I won’t say anymore just now; I’ll add my own comments in a few days. 

There is a ton of learning to be had by each of us watching the original source material—at roughly the same time the opinion makers are all ossifying the official learnings. 

There is to be had here learning about how we come to trust, who we trust, how much power we grant to those we trust, and the benefits and risks of trusting others.

So–if you can find time to watch the original, please share with us what you learned from it.

4 replies
  1. Jeri Sessler
    Jeri Sessler says:

    It is amazing to me how much individuals grant "trust by proxy" to news agencies who claim to be objective journalists but, in fact, are anything but and have their own agendas to promote.  And then, having attributed this trust proxy to the news agency, act on the so-called information in a way that is irresponsible, because of specious assumptions related to the edited content (out of context and rearranged in a way that created conclusions totally out of synch with reality).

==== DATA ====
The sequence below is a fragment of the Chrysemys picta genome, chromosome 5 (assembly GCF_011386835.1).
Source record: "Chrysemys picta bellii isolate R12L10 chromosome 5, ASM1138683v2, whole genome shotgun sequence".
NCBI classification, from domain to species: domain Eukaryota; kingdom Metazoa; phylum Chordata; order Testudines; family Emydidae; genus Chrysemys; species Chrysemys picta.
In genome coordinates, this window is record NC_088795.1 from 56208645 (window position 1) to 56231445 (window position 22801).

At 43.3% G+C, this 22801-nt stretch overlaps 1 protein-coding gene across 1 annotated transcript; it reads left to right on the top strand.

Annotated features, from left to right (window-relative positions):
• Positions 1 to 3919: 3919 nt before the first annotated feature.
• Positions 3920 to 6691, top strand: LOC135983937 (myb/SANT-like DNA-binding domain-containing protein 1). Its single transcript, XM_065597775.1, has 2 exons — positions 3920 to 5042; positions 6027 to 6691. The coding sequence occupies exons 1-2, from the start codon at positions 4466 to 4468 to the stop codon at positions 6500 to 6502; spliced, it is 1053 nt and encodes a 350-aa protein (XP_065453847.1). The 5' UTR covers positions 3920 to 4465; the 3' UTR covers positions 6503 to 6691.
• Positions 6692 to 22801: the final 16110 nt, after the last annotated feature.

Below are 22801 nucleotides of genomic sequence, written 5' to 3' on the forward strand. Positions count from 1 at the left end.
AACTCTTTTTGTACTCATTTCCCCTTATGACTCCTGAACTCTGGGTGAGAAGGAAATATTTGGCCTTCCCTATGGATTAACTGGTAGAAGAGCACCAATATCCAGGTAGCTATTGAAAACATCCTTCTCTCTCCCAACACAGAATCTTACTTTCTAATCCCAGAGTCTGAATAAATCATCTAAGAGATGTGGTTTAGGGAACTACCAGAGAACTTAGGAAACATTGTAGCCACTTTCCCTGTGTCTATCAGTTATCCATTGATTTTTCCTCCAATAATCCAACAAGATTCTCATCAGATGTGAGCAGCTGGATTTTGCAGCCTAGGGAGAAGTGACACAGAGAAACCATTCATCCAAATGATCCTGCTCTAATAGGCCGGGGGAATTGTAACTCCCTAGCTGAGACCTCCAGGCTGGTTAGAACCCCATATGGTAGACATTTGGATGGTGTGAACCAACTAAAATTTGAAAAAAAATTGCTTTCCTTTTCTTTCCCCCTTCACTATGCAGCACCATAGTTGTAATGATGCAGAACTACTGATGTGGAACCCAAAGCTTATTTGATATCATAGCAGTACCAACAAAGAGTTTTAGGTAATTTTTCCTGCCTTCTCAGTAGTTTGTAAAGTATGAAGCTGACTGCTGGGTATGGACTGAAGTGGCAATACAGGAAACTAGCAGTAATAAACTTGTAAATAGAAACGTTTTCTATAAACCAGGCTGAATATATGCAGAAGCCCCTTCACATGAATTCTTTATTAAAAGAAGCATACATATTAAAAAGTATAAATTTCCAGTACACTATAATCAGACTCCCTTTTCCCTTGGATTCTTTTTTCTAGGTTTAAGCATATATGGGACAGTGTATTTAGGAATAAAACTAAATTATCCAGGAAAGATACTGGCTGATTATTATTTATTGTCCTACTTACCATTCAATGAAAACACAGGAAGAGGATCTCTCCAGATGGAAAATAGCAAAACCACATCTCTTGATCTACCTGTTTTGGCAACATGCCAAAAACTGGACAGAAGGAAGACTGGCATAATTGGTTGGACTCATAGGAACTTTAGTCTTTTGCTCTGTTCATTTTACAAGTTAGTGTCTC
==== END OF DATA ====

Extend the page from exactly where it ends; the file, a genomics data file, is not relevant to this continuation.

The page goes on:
2. Andrea Howe
    Andrea Howe says:

    For anyone out there who’s daunted by Charlie’s invitation to spend 45 minutes watching the source video, I only had to get to 3:18 to get invaluable context for this whole mess–context that casts her well-publicized comments in a VASTLY different light. I have a hunch I know what I’d see if I watched the whole thing, which would no doubt leave me even more incensed than I already am about how irresponsible it is to kill someone’s career over a sound bite.

    For me the lesson here is about the power context … and how context makes it possible for us to relate to other humans (or not). And relating to other humans matters because that’s how we experience empathy. And empathy, I’ve said once or twice or maybe 10 times, has a little something to do with influence.